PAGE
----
I don't have to look very far to find a place to serve, a gift I can make and bless someone with. While not an audible voice, my spirit is hearing loud and clear - serve here, give that, make this, bless them. This week I made a meal for the Adkinsons - again. The really cool part: Reid is gone on a business trip and Maggie didn't have any idea what she was going to make for dinner. Then, she got my text that morning and her heart leaped for joy. Dinner. Done!
I also made Birth statistic subway art for her second set of twins, Asher and Ridge. They have Tucker, Silas, Asher and Ridge. They're awesome boys!
A simple, yet full filling blessing as I went through the drive-thru at Zaxby's one day this week I paid for the car behind me. I have no idea what they've ordered and I don't ask the salesperson how much their order is I just let the them know I want to pay for the person behind me.
I've had the same salesperson the past couple times I've done this and I think she has recognized me. I hope she sees compassion and a heart for giving in me. Maybe, one day she'll ask why I do what I do. Then, I can share Jesus with her. I hope she sees Jesus in me in the meantime.
In pursuit of nourishing a heart of giving [nourish is my One Little Word for 2017], I have been deliberately, purposefully, searching for ways to give more. Give of my time, give of my resources, give from my heart. This is about giving generously, not reluctantly, but out of the full measure of giving from the gifts God has given to me.
This week, I put together two blessing bags. I contacted Morgan, the director of The Dream Campaign, a non-profit organization here in the area who are coaching, speaking into the lives, changing underprivileged kids' dreams for the better. A 'side' ministry are blessing bags for teen girls who have nothing, who can barely afford to eat let alone purchase feminine type products (which we all know are not cheap!).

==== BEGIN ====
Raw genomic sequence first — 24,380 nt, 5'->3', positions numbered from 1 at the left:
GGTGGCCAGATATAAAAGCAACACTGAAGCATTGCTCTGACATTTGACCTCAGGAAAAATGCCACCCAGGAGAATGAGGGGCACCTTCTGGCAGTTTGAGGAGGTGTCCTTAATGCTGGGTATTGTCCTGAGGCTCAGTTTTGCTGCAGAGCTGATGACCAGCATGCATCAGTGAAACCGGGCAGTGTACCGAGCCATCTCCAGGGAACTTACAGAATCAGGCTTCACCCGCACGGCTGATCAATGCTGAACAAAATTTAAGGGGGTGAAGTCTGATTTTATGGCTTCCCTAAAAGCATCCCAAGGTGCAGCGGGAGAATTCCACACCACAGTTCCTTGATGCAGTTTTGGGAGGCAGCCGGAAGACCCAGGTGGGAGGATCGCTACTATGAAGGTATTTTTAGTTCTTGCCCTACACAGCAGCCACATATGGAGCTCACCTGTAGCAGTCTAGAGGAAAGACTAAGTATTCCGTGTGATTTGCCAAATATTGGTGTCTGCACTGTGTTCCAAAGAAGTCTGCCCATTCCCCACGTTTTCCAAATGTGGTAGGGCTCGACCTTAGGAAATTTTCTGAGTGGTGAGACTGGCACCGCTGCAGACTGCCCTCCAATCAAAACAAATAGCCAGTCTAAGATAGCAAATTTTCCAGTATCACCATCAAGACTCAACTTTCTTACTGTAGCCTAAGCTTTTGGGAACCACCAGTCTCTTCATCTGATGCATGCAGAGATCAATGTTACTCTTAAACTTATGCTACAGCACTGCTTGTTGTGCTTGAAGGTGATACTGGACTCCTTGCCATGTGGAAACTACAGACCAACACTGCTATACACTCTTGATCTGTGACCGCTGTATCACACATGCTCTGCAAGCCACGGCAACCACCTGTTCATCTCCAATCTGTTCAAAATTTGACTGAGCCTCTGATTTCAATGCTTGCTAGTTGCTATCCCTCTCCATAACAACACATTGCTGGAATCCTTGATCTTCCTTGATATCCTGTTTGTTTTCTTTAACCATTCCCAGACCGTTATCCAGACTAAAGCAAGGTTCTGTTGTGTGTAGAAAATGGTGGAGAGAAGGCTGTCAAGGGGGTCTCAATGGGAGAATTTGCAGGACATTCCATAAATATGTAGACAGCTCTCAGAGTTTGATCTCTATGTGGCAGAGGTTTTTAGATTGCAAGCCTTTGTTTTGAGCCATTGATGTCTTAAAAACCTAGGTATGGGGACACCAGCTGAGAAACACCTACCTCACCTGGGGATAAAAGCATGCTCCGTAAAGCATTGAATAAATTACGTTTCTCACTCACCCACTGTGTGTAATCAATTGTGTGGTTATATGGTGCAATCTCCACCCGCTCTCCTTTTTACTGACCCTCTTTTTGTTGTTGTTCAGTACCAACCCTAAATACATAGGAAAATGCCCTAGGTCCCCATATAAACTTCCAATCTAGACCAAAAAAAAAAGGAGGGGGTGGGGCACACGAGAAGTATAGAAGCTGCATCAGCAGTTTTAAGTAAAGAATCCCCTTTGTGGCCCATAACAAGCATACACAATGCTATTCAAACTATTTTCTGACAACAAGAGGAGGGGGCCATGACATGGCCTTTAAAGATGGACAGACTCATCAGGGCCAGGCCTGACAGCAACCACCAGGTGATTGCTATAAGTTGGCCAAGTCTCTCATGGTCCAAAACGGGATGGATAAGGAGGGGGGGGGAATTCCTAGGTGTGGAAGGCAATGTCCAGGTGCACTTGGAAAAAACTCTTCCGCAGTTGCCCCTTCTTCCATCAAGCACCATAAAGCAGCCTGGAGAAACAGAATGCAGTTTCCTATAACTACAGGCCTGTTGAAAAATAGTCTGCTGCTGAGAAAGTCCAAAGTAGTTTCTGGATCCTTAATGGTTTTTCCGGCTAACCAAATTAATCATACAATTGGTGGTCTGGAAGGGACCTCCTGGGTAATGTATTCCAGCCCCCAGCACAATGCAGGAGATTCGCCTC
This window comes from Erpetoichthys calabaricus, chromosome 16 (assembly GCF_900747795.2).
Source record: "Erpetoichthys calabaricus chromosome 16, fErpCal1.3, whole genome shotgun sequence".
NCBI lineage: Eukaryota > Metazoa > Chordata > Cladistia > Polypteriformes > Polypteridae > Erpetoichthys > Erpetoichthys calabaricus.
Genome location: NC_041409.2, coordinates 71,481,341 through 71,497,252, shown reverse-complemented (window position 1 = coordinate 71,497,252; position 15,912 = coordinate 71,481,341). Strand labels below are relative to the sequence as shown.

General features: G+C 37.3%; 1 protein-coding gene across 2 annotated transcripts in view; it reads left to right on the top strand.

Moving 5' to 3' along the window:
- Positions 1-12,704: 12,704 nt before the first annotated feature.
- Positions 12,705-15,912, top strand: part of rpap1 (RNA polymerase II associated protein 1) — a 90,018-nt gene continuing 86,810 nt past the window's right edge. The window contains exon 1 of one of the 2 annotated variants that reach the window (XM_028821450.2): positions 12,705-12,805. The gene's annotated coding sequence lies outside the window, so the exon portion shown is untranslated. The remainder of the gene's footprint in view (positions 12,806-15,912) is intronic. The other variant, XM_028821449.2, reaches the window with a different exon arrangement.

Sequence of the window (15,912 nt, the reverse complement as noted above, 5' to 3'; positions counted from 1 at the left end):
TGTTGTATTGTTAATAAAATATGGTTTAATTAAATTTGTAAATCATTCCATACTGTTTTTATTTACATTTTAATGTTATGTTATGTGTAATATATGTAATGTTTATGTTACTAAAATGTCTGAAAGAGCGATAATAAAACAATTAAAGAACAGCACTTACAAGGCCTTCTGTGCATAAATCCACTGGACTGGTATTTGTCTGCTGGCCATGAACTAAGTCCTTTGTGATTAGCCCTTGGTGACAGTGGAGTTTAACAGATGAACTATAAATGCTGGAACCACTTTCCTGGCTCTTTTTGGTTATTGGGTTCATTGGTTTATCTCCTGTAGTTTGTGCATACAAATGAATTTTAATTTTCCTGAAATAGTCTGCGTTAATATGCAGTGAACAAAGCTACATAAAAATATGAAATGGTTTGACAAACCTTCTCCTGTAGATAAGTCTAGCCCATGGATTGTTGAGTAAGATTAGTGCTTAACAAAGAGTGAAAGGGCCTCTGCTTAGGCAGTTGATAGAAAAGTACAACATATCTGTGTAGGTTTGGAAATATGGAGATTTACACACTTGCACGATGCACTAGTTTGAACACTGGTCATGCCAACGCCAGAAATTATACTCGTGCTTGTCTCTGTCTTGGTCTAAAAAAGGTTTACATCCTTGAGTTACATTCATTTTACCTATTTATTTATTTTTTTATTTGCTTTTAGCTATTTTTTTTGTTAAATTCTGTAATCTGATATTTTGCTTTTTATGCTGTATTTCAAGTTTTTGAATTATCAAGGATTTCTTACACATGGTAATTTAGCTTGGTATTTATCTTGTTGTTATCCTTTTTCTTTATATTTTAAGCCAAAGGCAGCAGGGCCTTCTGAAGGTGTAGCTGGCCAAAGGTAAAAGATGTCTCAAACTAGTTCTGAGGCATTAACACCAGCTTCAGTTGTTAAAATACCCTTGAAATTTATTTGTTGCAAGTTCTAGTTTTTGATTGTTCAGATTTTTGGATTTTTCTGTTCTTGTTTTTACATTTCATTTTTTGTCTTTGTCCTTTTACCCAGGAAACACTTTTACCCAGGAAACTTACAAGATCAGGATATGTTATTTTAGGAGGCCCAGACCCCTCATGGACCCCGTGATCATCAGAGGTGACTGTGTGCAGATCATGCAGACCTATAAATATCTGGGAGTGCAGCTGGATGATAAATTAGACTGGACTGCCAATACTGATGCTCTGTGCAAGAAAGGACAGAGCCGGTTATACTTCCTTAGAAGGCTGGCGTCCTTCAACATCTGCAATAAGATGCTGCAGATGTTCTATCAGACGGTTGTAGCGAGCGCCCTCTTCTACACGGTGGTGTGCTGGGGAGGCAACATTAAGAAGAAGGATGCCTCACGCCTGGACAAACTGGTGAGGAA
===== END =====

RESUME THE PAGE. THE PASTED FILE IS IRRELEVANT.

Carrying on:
Putting these bags together did my heart so good! Thank you Lord for the opportunity and the gifts You give first!
While I was at the commissary recently - we have a commissary on Hunter Army Airfield; in fact, they just renovated the commissary with gorgeous stained cement flooring, a new produce section and all new free-standing freezers (like normal grocery stores). It certainly makes for a more pleasurable shopping experience. Some of the cashiers have been there as long as we have - we arrived to Hunter '92-'94.
Anyways, while shopping I picked up a stack of boxes of spaghetti and as many cans of spaghetti sauce. It's actually the same kind of spaghetti sauce we use, because even though I love to cook, I haven't made my own spaghetti sauce. Not sure why, really.
So, my plan was to drop off the filled bags of groceries to The Lighthouse, a food pantry at Compassion Christian. But, our church had a Bumper Bag weekend; whomever wants to participate puts bags of non-perishable groceries on their bumpers (at their bumper) and the traffic team from our church would pick up the bags of food for you. It's a pretty neat set up. I think The Lighthouse distributes many, hundreds and hundreds of bags of groceries every month to the needy.